by Mike Malone
Rapid adoption of consumer web applications and Internet connected devices has pushed distributed systems work out of academia into mainstream web development. This talk will cover how we've used tools like Apache Cassandra, Flume, node.js, Hadoop, and RabbitMQ at SimpleGeo to create scalable, fast, adaptable, and resilient systems -- all critical architectural characteristics.
As an infrastructure services company, it's critical that our systems stay fast and robust at scale. As a startup, we're keen to keep costs down and returns high, and as a young company agility is doubly important. The traditional LAMP stack forces hard compromises on some of these points. Modern generic distributed systems are more flexible in this respect, and provide facilities for making compromises at a more granular level. These cutting edge technologies certainly have their own sharp points. But for us the benefits have far outweighed the costs.
Now, we know you can do that for scripting languages, but what do we do about Java? With the proper context (some kind of framework responsible for instantiating classes), it is possible to emulate many of those same capabilities, by applying a simple set of code transformations at runtime. In this session you’ll learn about meta-programming and how it can apply to traditional Java. You’ll learn about the techniques needed to transform classes at runtime, adding new behaviors and addressing cross-cutting concerns. The presentation will discuss a new framework, plastic, designed for this specific purpose, but also draw examples from the Apache Tapestry web framework, which itself is rich in meta-programming constructs.
by Andy Gross
Many technology case studies are predictably simple – covering problems, solutions and the benefits received by the user. However, the rose-colored lens of marketing departments all too often glosses over the actual hard work and tough decisions needed to get to the desired result. This session intends to take a deeper look at some popular use cases around Riak – delving deeper into the configurations and the trade-offs made by the users. Attendees of this session will come away with a greater understanding of the flexibility of Riak, as well as how Riak solves serious data problems in interesting ways, and learn where Riak might not be the best fit.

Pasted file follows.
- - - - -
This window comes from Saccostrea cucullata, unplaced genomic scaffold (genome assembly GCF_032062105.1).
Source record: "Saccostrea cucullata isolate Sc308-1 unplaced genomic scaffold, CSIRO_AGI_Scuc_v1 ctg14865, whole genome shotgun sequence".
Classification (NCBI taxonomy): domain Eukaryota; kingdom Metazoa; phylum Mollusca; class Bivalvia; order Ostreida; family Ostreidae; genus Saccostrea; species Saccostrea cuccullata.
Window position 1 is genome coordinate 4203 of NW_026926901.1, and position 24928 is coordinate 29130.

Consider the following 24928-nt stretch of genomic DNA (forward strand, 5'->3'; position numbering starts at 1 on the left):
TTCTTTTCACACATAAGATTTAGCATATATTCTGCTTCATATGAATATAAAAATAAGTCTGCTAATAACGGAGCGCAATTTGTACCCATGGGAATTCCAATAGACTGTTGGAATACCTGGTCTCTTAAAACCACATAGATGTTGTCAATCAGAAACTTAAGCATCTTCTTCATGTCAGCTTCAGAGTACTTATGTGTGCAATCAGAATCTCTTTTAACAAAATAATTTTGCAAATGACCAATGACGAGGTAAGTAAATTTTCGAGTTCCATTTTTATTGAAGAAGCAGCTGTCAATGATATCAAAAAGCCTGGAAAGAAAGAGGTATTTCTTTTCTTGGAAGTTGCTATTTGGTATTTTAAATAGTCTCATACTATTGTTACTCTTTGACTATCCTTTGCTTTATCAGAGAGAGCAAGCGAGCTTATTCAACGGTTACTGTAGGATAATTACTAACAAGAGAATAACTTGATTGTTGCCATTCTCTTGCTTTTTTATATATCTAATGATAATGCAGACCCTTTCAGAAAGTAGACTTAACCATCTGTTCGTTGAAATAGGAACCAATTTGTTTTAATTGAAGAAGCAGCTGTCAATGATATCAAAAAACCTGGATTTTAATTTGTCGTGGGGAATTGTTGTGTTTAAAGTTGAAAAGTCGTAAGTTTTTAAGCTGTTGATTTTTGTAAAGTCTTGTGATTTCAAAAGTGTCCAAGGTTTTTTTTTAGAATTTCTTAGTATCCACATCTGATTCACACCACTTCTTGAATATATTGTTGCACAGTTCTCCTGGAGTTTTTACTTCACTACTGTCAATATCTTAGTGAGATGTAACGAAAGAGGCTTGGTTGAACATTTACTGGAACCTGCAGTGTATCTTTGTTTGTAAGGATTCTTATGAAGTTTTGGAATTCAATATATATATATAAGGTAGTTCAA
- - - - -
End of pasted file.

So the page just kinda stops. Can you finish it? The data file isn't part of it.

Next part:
The Yesod web framework is based on Haskell, a strongly typed, purely functional language. It lets developers use traditional MVC patterns, but takes advantage of its Haskell roots, using strong typing to get rid of entire classes of bugs and security holes, thereby reducing the need for unit tests. Yesod also leverages Haskell's performance strengths - its default server, Warp, can handle more requests per second than any other web application server.
by Erik Onnen
Programming server-side Java can still be concise, effective and iterative but doing so requires changing long-standing assumptions about how Java should be written. For Java to continue to compete for developer mindshare, Java idioms need to be informed by frameworks like Sinatra and languages like Scala and Erlang.
This talk will cover techniques for writing Java applications that are highly performant and operate at scale while keeping maintenance and operational impedance low. The talk will challenge long held beliefs about Object Oriented programming, IoC and ORM frameworks and techniques for building HTTP services. The talk will attempt to demonstrate that by using simplified idioms while leveraging the power of Java tooling (such as IDEs), Java is still one of the best programming languages for the JVM and the best for deploying high performance applications on the JVM.
Twitter is increasingly relying on services written in either Java or Scala and running on the JVM. While JVM gives us a world-class runtime in terms of operational stability, performance, and manageability, it is still not trivial to achieve the desired performance characteristics of the programs being run on it, especially when you're dealing with services that need lots of memory, or have very low latency requirements, or both. In this talk, we'll present examples of performance problems we encountered while operating JVM-based services and the ways we solved them.
by Gil Tene
The original "memory wall" first predicted in the mid 1990's was supposed to have emerged by now, with applications stretching server capabilities to their limits. However, today's typical application instance only utilizes 5-10% of a modern server's capacity, and the percentage is dropping. In this session, Gil Tene (CTO, Azul Systems) discusses the Application Memory Wall and and the likely causes of an observed decade-long stagnation in application instance memory growth and consumption. Gil will analyze the key technical challenges that have led to the emergence of the Application Memory Wall, reviewing the relevant state of the art in garbage collection within managed runtimes in general, and in commercial Java Virtual Machines in particular. Gil will outline the main technical problem areas that need industry attention and focus, and shows how solving these problems can lead to a post-Wall era - an era in which applications will once again be free to productively and naturally consume the abundant compute resources available in modern servers.
14th–18th November 2011